London- Painkiller aspirin will be evaluated as a possible treatment for COVID-19 in one of Britain’s biggest trials, which will assess whether it might reduce the risk of blood clots in people with the disease.
The scientists behind the RECOVERY trial, which is looking into a range of potential treatments for COVID-19, said it would include the drug, which is commonly used as a blood thinner.
“There is a clear rationale for believing that it (aspirin) might be beneficial, and it is safe, inexpensive and widely available,” said Peter Horby, co-chief investigator of the trial.
Patients infected with the coronavirus are at a higher risk of blood clots because of hyper-reactive platelets, the cell fragments that help stop bleeding. Aspirin is an antiplatelet agent and can reduce the risk of clots, the RECOVERY trial’s website said on Friday.
At least 2,000 patients are expected to randomly get 150 mg of aspirin daily along with the usual regimen. Data from those patients will be compared with at least 2,000 other patients who receive the standard COVID-19 treatment on its own, the website showed.
Small daily doses of aspirin has been found to reduce the risk of certain cancers. As a blood thinner, it increases the risk of internal bleeding, and taking too much over a long period of time has been associated with kidney damage.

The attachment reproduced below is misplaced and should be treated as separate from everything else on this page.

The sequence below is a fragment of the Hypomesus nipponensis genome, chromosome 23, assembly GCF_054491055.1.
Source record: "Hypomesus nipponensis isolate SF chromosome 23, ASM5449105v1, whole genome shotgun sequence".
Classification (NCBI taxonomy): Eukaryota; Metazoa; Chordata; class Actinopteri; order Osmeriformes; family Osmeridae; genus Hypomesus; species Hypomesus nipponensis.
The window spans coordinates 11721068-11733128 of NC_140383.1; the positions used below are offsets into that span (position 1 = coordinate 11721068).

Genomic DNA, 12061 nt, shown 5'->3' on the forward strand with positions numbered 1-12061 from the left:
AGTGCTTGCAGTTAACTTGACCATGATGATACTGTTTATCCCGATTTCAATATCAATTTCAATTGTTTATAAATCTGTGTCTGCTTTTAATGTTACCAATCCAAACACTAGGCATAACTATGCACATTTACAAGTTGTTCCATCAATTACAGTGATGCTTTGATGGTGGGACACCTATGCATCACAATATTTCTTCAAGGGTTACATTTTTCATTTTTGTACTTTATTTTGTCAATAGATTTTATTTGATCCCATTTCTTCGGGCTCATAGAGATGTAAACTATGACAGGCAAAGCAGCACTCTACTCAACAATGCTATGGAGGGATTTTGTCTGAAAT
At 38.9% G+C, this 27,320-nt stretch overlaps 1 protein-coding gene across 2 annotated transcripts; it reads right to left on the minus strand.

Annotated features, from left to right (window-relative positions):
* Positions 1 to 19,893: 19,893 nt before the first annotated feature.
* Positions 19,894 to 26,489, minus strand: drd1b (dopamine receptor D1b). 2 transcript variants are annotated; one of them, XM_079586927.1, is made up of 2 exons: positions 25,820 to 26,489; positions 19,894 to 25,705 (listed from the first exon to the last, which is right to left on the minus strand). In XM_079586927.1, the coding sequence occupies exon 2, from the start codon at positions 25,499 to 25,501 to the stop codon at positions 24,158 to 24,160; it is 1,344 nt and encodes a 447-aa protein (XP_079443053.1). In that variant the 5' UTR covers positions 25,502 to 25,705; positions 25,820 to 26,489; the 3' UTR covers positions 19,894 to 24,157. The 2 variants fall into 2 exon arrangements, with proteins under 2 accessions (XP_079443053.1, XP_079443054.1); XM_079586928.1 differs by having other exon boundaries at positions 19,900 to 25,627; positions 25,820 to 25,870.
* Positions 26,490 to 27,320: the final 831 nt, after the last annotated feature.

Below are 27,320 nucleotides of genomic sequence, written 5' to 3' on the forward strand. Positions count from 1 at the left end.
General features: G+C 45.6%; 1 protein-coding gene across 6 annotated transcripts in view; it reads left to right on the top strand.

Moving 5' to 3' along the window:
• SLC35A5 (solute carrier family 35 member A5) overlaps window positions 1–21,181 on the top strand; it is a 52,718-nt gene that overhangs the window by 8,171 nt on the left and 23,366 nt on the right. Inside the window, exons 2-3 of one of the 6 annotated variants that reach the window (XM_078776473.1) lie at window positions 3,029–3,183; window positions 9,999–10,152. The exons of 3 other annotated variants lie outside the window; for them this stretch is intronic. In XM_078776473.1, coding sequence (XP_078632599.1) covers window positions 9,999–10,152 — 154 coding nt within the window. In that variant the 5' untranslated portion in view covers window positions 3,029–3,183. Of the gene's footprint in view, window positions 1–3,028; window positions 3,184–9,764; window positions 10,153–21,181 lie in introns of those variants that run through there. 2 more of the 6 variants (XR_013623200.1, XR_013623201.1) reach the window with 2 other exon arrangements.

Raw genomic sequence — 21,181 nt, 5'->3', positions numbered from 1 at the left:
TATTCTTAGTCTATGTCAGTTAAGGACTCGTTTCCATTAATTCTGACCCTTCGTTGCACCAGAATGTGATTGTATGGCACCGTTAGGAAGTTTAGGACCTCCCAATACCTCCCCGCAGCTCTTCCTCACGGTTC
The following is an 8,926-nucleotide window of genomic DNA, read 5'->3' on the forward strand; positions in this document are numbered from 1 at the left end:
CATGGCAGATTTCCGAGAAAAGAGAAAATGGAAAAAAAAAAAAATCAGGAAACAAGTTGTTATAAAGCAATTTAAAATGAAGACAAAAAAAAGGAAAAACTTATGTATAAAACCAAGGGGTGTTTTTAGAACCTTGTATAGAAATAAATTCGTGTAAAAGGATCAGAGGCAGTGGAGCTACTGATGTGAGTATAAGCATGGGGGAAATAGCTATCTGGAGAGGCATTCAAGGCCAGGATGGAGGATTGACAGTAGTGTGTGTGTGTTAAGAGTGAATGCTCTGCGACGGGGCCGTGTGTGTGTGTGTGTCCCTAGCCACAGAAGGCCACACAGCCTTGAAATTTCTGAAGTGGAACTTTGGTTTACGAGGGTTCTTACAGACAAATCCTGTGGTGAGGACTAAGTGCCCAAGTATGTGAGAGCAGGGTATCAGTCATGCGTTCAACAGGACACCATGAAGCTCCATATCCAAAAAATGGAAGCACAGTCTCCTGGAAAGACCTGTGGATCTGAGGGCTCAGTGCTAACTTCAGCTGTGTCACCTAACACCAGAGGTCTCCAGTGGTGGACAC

Other treatments being tested in the RECOVERY trial include common antibiotic azithromycin and Regeneron’s antibody cocktail that was used to treat U.S. President Donald Trump’s COVID-19 symptoms.
Unlike Gilead’s remdesivir, which has been approved as a COVID-19 treatment in the United States but has shown poor results in a large World Health Organization trial, aspirin is a generic drug, making it much cheaper.
The RECOVERY trial was the first to show that dexamethasone, a steroid which is also cheap and widely available, could save lives of people severely ill with COVID-19.
It also showed that the anti-malarial drug hydroxychloroquine, once touted by Trump, was of no benefit in treating COVID-19 patients.
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